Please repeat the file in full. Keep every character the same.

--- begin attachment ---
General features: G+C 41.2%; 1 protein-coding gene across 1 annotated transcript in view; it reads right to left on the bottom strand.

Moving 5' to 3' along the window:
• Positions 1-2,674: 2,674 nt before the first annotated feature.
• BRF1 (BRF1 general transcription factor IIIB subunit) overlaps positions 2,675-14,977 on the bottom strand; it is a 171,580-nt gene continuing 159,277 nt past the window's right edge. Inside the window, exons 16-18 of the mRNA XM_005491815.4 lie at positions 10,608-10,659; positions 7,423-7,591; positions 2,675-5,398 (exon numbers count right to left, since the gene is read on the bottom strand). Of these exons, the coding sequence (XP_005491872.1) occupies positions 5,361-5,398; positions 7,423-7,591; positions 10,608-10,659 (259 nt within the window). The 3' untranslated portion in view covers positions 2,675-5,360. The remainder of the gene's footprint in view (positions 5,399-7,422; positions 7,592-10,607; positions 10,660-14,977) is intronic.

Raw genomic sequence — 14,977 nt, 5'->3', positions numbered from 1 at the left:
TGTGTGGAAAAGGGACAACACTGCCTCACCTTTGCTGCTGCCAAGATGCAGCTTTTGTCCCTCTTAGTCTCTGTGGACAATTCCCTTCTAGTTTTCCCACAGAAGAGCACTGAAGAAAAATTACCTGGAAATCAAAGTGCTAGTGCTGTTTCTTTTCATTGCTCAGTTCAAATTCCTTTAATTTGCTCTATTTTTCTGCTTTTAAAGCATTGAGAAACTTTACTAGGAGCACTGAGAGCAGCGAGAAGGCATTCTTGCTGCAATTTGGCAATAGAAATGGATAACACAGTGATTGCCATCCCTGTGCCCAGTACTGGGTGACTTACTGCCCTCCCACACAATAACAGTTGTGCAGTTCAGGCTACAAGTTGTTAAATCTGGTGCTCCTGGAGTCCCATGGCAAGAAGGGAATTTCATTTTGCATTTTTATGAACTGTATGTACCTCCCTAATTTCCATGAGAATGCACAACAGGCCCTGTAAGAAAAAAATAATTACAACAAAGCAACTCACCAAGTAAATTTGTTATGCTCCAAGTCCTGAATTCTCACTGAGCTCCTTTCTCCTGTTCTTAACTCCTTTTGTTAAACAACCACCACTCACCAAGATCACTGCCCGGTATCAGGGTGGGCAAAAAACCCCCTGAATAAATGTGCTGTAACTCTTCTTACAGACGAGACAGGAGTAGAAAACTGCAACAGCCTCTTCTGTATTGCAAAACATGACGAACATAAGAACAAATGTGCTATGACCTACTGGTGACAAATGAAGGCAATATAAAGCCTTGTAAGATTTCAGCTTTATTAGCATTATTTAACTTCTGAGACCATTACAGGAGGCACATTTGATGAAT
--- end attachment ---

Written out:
General features: G+C 41.2%; 1 protein-coding gene across 1 annotated transcript in view; it reads right to left on the bottom strand.

Moving 5' to 3' along the window:
• Positions 1-2,674: 2,674 nt before the first annotated feature.
• BRF1 (BRF1 general transcription factor IIIB subunit) overlaps positions 2,675-14,977 on the bottom strand; it is a 171,580-nt gene continuing 159,277 nt past the window's right edge. Inside the window, exons 16-18 of the mRNA XM_005491815.4 lie at positions 10,608-10,659; positions 7,423-7,591; positions 2,675-5,398 (exon numbers count right to left, since the gene is read on the bottom strand). Of these exons, the coding sequence (XP_005491872.1) occupies positions 5,361-5,398; positions 7,423-7,591; positions 10,608-10,659 (259 nt within the window). The 3' untranslated portion in view covers positions 2,675-5,360. The remainder of the gene's footprint in view (positions 5,399-7,422; positions 7,592-10,607; positions 10,660-14,977) is intronic.

Raw genomic sequence — 14,977 nt, 5'->3', positions numbered from 1 at the left:
TGTGTGGAAAAGGGACAACACTGCCTCACCTTTGCTGCTGCCAAGATGCAGCTTTTGTCCCTCTTAGTCTCTGTGGACAATTCCCTTCTAGTTTTCCCACAGAAGAGCACTGAAGAAAAATTACCTGGAAATCAAAGTGCTAGTGCTGTTTCTTTTCATTGCTCAGTTCAAATTCCTTTAATTTGCTCTATTTTTCTGCTTTTAAAGCATTGAGAAACTTTACTAGGAGCACTGAGAGCAGCGAGAAGGCATTCTTGCTGCAATTTGGCAATAGAAATGGATAACACAGTGATTGCCATCCCTGTGCCCAGTACTGGGTGACTTACTGCCCTCCCACACAATAACAGTTGTGCAGTTCAGGCTACAAGTTGTTAAATCTGGTGCTCCTGGAGTCCCATGGCAAGAAGGGAATTTCATTTTGCATTTTTATGAACTGTATGTACCTCCCTAATTTCCATGAGAATGCACAACAGGCCCTGTAAGAAAAAAATAATTACAACAAAGCAACTCACCAAGTAAATTTGTTATGCTCCAAGTCCTGAATTCTCACTGAGCTCCTTTCTCCTGTTCTTAACTCCTTTTGTTAAACAACCACCACTCACCAAGATCACTGCCCGGTATCAGGGTGGGCAAAAAACCCCCTGAATAAATGTGCTGTAACTCTTCTTACAGACGAGACAGGAGTAGAAAACTGCAACAGCCTCTTCTGTATTGCAAAACATGACGAACATAAGAACAAATGTGCTATGACCTACTGGTGACAAATGAAGGCAATATAAAGCCTTGTAAGATTTCAGCTTTATTAGCATTATTTAACTTCTGAGACCATTACAGGAGGCACATTTGATGAAT